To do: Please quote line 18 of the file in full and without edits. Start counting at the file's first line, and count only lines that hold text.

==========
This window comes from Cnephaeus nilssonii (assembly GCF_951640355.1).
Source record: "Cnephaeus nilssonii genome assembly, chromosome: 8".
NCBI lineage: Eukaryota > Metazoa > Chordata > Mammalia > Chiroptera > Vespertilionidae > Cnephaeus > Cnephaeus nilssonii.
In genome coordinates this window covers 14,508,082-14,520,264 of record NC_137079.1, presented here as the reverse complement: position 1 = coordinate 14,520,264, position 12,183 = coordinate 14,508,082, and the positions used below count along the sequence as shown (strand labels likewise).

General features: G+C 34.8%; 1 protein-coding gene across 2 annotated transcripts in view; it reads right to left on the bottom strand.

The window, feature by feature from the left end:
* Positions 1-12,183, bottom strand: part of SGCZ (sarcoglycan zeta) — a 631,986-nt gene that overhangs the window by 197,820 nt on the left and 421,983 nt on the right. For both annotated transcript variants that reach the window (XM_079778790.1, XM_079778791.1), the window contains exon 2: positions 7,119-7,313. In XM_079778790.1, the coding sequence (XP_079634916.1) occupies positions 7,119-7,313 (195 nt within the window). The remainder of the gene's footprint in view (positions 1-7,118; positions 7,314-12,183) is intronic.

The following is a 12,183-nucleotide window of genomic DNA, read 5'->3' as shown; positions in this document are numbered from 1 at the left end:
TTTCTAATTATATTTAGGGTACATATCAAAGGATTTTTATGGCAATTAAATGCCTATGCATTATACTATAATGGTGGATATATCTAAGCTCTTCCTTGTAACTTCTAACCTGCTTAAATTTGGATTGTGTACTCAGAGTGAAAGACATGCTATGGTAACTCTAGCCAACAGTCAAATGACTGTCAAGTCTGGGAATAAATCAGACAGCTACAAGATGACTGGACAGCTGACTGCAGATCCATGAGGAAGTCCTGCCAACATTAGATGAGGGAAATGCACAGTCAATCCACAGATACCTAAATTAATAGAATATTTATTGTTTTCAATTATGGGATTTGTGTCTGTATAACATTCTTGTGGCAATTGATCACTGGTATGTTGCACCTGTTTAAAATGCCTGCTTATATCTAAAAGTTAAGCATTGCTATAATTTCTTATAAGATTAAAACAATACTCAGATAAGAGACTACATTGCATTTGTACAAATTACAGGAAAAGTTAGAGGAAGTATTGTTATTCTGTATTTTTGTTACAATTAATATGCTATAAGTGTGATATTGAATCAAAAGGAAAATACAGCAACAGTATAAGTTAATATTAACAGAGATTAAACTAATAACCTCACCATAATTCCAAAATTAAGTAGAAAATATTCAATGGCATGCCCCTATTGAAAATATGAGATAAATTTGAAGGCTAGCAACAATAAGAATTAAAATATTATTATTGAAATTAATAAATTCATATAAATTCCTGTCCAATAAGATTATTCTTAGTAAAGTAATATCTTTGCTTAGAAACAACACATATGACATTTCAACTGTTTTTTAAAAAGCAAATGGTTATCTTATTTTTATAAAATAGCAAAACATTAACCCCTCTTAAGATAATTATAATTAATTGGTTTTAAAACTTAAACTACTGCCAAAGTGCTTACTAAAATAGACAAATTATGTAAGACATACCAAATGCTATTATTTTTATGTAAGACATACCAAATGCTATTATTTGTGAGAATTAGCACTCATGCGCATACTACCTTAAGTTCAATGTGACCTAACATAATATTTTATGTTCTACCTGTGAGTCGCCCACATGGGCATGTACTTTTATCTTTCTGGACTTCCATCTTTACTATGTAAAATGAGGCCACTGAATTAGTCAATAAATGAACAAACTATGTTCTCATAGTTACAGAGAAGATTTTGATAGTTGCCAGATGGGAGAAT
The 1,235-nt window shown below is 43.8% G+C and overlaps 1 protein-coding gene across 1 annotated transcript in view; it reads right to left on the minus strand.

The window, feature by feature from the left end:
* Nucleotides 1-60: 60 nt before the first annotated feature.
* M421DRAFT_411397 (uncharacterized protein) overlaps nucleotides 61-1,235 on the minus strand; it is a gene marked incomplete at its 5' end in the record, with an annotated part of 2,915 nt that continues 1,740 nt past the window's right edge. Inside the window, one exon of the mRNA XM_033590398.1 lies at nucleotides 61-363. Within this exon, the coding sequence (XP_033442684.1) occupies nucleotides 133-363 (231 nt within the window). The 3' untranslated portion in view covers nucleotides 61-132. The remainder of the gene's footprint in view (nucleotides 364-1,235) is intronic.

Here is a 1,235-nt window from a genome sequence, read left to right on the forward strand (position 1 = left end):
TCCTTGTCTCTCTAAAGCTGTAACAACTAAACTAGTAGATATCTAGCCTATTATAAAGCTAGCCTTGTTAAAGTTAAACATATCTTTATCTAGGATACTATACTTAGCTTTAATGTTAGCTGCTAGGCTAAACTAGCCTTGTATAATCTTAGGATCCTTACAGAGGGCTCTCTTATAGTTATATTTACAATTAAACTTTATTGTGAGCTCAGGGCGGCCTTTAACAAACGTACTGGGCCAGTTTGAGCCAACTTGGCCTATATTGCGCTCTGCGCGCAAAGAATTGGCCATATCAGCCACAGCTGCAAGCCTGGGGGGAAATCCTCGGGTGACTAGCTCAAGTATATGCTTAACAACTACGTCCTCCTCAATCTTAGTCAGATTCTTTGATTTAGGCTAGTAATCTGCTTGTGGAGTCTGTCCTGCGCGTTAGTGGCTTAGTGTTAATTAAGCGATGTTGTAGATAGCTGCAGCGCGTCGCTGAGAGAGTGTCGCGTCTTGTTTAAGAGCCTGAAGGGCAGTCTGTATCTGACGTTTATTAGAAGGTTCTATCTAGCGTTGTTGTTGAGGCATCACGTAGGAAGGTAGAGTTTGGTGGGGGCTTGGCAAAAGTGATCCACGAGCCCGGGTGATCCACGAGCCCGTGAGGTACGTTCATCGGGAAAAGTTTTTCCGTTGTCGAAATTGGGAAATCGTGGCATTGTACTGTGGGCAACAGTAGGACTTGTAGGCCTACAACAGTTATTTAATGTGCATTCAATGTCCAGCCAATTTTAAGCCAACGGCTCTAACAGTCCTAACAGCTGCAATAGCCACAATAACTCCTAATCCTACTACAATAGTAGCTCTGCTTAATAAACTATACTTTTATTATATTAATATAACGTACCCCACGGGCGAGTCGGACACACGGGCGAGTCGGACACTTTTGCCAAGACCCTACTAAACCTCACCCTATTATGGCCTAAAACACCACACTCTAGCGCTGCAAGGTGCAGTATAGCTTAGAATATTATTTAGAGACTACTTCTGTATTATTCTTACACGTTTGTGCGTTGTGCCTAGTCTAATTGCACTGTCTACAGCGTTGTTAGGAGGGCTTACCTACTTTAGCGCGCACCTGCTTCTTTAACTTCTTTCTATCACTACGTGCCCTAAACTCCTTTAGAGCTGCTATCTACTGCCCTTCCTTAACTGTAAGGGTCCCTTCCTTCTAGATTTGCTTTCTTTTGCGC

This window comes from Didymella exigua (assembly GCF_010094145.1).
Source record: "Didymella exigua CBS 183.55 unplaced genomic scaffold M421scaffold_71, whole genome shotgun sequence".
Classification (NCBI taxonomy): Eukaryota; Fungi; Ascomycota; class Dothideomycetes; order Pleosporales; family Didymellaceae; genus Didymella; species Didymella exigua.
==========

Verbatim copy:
Classification (NCBI taxonomy): Eukaryota; Fungi; Ascomycota; class Dothideomycetes; order Pleosporales; family Didymellaceae; genus Didymella; species Didymella exigua.